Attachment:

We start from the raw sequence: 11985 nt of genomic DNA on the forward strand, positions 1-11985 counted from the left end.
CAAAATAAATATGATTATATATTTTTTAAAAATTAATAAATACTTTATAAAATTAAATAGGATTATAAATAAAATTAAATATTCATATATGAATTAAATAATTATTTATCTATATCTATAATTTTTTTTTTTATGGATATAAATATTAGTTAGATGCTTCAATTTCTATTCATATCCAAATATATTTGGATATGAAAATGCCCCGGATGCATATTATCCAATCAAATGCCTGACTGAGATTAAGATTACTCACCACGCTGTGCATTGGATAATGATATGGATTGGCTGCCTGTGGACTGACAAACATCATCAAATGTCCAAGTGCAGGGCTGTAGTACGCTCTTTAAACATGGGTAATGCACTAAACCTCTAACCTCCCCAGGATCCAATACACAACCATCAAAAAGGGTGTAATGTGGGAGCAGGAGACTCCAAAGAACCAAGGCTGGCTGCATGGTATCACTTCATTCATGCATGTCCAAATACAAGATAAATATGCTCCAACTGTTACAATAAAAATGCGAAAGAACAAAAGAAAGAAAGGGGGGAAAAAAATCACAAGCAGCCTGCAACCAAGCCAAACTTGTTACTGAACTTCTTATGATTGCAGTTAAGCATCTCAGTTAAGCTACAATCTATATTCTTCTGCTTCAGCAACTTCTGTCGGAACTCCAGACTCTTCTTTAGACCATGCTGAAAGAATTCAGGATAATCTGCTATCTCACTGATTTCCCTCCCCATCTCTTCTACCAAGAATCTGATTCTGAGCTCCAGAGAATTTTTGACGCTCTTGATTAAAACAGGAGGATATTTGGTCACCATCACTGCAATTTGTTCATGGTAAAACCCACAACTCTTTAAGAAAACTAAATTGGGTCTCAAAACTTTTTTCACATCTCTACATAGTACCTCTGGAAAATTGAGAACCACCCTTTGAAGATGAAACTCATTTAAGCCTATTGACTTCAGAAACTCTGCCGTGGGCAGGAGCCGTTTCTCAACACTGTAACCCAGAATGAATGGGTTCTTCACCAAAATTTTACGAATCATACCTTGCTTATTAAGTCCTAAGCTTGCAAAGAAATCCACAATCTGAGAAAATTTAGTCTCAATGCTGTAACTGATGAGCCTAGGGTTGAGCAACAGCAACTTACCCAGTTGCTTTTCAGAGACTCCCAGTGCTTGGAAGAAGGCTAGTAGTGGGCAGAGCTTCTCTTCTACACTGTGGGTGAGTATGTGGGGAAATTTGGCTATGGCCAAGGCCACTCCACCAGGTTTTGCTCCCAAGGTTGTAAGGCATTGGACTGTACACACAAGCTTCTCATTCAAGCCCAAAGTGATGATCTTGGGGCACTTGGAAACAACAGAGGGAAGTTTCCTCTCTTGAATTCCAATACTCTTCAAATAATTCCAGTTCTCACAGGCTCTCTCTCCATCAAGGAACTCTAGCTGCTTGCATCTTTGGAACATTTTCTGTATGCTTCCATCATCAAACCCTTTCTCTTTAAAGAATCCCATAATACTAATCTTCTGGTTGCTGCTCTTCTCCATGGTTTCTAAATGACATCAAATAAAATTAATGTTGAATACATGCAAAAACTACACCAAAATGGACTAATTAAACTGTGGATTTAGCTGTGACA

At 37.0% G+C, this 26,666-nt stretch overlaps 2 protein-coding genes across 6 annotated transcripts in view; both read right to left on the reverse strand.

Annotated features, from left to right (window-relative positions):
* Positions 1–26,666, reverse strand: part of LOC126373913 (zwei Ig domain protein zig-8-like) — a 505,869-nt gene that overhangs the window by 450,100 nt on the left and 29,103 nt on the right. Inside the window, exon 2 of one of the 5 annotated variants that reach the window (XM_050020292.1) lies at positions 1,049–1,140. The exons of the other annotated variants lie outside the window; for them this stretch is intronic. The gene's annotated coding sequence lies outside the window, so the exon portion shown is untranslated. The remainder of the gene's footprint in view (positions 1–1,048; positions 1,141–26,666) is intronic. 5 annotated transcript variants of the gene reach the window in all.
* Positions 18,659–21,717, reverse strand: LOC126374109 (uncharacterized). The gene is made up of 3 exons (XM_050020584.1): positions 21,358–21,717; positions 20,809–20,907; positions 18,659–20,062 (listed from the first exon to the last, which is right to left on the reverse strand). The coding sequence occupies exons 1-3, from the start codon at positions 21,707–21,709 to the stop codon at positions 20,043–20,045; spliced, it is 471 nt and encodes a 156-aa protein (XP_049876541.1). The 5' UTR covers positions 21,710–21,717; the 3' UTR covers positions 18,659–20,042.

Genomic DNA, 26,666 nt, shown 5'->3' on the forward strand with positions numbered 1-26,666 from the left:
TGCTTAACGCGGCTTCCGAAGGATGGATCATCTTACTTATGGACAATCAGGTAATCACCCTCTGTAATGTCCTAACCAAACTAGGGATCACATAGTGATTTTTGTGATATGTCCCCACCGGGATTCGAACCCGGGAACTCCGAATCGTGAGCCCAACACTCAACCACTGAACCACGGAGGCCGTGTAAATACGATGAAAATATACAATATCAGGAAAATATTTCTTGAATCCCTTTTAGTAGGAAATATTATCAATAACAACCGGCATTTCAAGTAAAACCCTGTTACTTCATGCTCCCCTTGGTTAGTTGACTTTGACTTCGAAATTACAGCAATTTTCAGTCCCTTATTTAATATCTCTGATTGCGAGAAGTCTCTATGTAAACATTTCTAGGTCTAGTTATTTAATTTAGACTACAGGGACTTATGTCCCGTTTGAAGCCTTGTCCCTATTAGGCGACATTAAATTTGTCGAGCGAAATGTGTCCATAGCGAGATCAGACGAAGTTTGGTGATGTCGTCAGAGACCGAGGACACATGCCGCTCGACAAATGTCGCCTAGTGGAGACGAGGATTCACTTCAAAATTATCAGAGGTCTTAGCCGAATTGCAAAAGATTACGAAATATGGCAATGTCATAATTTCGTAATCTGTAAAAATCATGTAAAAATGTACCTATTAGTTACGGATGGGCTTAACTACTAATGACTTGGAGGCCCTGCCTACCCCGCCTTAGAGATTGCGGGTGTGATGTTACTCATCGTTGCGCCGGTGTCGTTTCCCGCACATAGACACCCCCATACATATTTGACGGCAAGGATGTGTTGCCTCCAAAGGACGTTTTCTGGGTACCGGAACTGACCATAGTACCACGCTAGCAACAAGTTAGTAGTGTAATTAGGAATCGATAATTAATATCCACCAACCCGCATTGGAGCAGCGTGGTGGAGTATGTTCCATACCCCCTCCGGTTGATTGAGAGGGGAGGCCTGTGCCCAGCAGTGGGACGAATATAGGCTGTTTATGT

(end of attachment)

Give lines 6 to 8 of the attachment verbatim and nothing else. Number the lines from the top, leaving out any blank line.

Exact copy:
* Positions 18,659–21,717, reverse strand: LOC126374109 (uncharacterized). The gene is made up of 3 exons (XM_050020584.1): positions 21,358–21,717; positions 20,809–20,907; positions 18,659–20,062 (listed from the first exon to the last, which is right to left on the reverse strand). The coding sequence occupies exons 1-3, from the start codon at positions 21,707–21,709 to the stop codon at positions 20,043–20,045; spliced, it is 471 nt and encodes a 156-aa protein (XP_049876541.1). The 5' UTR covers positions 21,710–21,717; the 3' UTR covers positions 18,659–20,042.

Genomic DNA, 26,666 nt, shown 5'->3' on the forward strand with positions numbered 1-26,666 from the left:
TGCTTAACGCGGCTTCCGAAGGATGGATCATCTTACTTATGGACAATCAGGTAATCACCCTCTGTAATGTCCTAACCAAACTAGGGATCACATAGTGATTTTTGTGATATGTCCCCACCGGGATTCGAACCCGGGAACTCCGAATCGTGAGCCCAACACTCAACCACTGAACCACGGAGGCCGTGTAAATACGATGAAAATATACAATATCAGGAAAATATTTCTTGAATCCCTTTTAGTAGGAAATATTATCAATAACAACCGGCATTTCAAGTAAAACCCTGTTACTTCATGCTCCCCTTGGTTAGTTGACTTTGACTTCGAAATTACAGCAATTTTCAGTCCCTTATTTAATATCTCTGATTGCGAGAAGTCTCTATGTAAACATTTCTAGGTCTAGTTATTTAATTTAGACTACAGGGACTTATGTCCCGTTTGAAGCCTTGTCCCTATTAGGCGACATTAAATTTGTCGAGCGAAATGTGTCCATAGCGAGATCAGACGAAGTTTGGTGATGTCGTCAGAGACCGAGGACACATGCCGCTCGACAAATGTCGCCTAGTGGAGACGAGGATTCACTTCAAAATTATCAGAGGTCTTAGCCGAATTGCAAAAGATTACGAAATATGGCAATGTCATAATTTCGTAATCTGTAAAAATCATGTAAAAATGTACCTATTAGTTACGGATGGGCTTAACTACTAATGACTTGGAGGCCCTGCCTACCCCGCCTTAGAGATTGCGGGTGTGATGTTACTCATCGTTGCGCCGGTGTCGTTTCCCGCACATAGACACCCCCATACATATTTGACGGCAAGGATGTGTTGCCTCCAAAGGACGTTTTCTGGGTACCGGAACTGACCATAGTACCACGCTAGCAACAAGTTAGTAGTGTAATTAGGAATCGATAATTAATATCCACCAACCCGCATTGGAGCAGCGTGGTGGAGTATGTTCCATACCCCCTCCGGTTGATTGAGAGGGGAGGCCTGTGCCCAGCAGTGGGACGAATATAGGCTGTTTATGT